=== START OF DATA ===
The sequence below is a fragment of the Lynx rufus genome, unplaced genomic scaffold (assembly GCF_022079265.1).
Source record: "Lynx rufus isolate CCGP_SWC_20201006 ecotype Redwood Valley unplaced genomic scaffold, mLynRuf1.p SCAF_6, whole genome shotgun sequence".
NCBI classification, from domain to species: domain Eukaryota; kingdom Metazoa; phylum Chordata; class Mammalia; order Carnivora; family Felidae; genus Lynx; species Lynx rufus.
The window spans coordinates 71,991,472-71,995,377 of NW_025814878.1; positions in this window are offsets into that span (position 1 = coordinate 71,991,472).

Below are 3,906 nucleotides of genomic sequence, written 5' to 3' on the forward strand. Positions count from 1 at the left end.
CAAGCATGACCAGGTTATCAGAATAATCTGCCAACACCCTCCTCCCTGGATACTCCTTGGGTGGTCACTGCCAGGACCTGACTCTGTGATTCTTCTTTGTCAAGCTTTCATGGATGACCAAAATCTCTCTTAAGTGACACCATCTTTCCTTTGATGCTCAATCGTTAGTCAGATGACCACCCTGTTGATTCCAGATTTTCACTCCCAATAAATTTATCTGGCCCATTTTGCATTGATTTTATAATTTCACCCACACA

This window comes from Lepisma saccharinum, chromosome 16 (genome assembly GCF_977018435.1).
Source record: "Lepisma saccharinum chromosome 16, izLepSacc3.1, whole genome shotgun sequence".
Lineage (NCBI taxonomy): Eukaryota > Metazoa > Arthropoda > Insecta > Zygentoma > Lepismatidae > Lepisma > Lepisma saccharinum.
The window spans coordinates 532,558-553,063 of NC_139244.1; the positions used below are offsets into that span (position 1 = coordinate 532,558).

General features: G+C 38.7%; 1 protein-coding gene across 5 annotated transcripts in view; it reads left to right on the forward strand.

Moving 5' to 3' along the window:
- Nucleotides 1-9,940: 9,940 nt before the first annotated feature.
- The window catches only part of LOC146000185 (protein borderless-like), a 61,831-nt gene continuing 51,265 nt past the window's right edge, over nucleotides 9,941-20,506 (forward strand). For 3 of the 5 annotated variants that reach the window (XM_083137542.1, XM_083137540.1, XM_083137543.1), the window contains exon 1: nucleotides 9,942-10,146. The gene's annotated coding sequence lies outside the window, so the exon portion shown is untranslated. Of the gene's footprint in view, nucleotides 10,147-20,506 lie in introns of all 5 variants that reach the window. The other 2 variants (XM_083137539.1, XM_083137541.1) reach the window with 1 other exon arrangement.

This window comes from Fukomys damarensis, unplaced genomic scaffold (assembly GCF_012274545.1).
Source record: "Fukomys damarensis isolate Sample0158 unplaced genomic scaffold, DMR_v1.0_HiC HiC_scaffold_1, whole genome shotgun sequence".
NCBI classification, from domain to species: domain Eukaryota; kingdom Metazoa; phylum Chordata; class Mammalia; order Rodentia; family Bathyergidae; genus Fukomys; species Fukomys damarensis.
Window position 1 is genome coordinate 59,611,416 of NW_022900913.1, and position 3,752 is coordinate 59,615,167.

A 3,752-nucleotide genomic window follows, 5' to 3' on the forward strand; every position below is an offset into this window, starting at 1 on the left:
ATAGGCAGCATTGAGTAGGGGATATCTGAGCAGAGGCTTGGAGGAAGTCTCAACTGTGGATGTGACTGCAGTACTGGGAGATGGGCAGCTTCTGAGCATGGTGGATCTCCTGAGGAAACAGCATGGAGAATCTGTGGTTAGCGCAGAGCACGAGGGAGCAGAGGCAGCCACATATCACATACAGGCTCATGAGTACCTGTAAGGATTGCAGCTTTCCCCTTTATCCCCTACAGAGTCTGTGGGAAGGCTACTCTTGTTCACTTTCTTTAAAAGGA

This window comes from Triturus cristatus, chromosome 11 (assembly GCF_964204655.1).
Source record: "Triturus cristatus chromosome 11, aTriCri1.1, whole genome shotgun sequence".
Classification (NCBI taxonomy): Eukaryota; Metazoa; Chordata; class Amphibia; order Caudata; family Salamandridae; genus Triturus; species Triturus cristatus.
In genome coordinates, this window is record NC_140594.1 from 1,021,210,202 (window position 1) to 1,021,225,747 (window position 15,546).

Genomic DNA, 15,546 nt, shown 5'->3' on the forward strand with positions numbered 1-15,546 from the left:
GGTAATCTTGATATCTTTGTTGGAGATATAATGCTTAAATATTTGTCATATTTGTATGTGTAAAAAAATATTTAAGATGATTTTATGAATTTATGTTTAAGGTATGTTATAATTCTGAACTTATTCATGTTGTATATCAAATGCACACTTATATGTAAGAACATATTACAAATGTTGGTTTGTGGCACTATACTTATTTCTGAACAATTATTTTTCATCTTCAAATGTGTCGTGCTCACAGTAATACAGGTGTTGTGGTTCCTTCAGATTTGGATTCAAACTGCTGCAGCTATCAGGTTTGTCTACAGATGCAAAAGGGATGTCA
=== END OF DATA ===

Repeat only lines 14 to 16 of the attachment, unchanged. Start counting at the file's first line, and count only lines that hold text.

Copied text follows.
- The window catches only part of LOC146000185 (protein borderless-like), a 61,831-nt gene continuing 51,265 nt past the window's right edge, over nucleotides 9,941-20,506 (forward strand). For 3 of the 5 annotated variants that reach the window (XM_083137542.1, XM_083137540.1, XM_083137543.1), the window contains exon 1: nucleotides 9,942-10,146. The gene's annotated coding sequence lies outside the window, so the exon portion shown is untranslated. Of the gene's footprint in view, nucleotides 10,147-20,506 lie in introns of all 5 variants that reach the window. The other 2 variants (XM_083137539.1, XM_083137541.1) reach the window with 1 other exon arrangement.

This window comes from Fukomys damarensis, unplaced genomic scaffold (assembly GCF_012274545.1).
Source record: "Fukomys damarensis isolate Sample0158 unplaced genomic scaffold, DMR_v1.0_HiC HiC_scaffold_1, whole genome shotgun sequence".